Two defenses I'm seeing from scholarly defenders of Dubya's torture policy memos:
- The memos were just legal opinions; they didn't authorize anyone to do any particular thing.
- It's not really torture, just well, err, umm, stressful treatment.
If you buy the first argument, you might want to see how the gang at Fafblog applies it to everyday life. If you buy the second argument, you might want to review Digby's point-by-point comparison of specific techniques, most of which Rumsfeld is known to have authorized, with conditions faced by American POWs inside the notorious "Hanoi Hilton". The first is easier reading than the second.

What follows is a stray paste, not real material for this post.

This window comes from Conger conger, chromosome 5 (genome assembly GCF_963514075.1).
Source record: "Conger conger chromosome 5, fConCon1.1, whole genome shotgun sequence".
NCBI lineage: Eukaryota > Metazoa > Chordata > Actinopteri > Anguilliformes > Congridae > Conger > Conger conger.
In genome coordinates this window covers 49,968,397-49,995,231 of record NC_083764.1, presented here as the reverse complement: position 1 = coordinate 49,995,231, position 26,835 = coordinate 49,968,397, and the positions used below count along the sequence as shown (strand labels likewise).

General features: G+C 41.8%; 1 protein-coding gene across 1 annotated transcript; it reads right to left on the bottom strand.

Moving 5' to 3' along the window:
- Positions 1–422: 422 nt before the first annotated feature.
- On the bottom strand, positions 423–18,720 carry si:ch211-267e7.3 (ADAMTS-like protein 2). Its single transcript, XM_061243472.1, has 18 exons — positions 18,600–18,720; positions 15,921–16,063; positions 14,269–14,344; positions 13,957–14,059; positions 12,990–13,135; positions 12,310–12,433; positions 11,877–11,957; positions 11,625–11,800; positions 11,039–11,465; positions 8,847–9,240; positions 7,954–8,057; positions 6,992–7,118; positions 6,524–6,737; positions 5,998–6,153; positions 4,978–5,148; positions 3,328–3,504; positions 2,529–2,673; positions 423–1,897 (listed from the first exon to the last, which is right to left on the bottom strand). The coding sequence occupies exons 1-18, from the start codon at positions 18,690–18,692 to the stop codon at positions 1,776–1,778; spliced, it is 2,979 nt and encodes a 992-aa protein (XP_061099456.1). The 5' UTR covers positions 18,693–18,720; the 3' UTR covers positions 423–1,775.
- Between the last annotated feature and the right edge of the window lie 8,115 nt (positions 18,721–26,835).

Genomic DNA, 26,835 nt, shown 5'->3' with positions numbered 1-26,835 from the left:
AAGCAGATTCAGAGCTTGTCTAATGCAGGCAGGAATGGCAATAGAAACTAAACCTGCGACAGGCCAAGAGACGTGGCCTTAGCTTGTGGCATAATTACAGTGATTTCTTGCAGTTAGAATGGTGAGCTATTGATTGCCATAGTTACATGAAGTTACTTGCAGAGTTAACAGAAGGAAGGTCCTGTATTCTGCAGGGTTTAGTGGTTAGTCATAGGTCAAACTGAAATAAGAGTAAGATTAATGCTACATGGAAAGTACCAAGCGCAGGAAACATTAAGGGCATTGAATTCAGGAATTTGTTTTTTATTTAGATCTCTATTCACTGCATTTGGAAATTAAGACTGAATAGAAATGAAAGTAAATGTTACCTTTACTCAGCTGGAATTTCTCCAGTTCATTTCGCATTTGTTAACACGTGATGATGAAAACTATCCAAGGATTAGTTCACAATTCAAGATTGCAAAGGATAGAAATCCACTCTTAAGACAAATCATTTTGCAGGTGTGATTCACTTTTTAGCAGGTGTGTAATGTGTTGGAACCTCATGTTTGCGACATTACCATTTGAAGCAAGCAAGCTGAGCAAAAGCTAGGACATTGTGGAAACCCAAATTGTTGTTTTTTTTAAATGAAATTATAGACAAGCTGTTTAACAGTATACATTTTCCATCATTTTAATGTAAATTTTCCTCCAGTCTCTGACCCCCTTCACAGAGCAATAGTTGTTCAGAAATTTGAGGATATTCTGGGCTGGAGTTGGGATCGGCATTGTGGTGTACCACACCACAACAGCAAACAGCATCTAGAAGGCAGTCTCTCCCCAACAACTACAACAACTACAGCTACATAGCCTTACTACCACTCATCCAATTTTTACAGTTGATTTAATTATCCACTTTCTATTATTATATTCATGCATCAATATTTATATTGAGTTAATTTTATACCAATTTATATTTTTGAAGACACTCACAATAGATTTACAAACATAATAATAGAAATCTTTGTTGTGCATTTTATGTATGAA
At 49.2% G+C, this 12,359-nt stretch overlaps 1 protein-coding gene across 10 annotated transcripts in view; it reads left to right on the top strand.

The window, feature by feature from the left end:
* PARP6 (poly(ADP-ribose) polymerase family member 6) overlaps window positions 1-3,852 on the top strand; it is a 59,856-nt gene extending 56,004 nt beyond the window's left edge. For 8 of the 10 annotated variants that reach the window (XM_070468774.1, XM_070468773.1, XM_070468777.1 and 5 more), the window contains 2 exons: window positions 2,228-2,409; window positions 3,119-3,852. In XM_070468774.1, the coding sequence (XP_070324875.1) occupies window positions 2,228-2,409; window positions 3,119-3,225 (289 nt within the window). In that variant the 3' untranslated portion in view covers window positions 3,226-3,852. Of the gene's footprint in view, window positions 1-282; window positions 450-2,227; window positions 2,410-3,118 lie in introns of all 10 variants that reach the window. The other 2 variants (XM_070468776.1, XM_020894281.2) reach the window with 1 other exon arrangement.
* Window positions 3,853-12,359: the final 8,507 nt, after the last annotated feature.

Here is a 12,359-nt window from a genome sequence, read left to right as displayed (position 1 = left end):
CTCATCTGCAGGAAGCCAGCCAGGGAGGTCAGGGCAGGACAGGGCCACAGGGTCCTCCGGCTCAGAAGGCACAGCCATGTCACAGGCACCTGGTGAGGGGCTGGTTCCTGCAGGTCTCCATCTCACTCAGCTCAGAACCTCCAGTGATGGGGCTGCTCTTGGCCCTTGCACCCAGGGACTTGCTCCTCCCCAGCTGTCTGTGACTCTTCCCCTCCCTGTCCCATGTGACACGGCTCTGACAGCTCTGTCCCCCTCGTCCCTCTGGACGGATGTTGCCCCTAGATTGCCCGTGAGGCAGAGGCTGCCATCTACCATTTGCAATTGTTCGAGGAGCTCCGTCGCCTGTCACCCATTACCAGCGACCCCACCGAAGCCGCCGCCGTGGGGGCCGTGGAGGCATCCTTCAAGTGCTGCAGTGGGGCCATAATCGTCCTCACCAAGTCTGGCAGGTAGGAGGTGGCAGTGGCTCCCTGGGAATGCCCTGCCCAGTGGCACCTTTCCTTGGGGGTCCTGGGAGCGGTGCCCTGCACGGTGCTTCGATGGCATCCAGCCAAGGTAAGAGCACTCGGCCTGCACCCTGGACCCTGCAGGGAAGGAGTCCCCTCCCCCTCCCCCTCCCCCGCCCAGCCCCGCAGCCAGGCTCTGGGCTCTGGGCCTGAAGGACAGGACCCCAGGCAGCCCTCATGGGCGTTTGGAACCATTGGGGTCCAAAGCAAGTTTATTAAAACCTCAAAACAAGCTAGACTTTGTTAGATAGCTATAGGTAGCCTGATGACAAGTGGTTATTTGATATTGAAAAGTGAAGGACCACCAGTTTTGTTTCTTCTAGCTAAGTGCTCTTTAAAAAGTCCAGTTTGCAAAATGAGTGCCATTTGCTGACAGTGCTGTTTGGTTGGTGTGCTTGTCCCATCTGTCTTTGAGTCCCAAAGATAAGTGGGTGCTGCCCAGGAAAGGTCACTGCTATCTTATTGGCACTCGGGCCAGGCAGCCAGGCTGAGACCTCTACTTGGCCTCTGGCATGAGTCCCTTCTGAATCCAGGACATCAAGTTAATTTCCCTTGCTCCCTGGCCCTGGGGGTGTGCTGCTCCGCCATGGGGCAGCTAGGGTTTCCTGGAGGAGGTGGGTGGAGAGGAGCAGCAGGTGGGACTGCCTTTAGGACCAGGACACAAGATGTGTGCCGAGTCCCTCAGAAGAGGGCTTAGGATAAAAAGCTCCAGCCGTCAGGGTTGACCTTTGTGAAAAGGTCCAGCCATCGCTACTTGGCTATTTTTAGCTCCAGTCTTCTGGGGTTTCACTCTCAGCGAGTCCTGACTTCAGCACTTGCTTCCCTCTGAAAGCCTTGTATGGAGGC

Also, Michael Froomkin dissects yet another tortured argument from Dubya's White House, and lets us know that commanding officers in Iraq were notified of abuse by the alleged "bad apples" by November at the latest.
Speaking of which, a few days ago, I remarked on how generally right-leaning law professor Eugene Volokh was blogging about the civil rights implications of speech codes, but not about White House legal memos which rationalized the use of torture. Volokh has since produced a comment on his own silence. It's not that he thinks torture is a good idea. At least not necessarily. But then again, it's not that he thinks torture is necessarily a bad idea either, come to think of it. But talking about it is a time sink and it's outside his areas of core competence and he's just kinda squeamish about it (his word). Further commentary on his squeamishness here.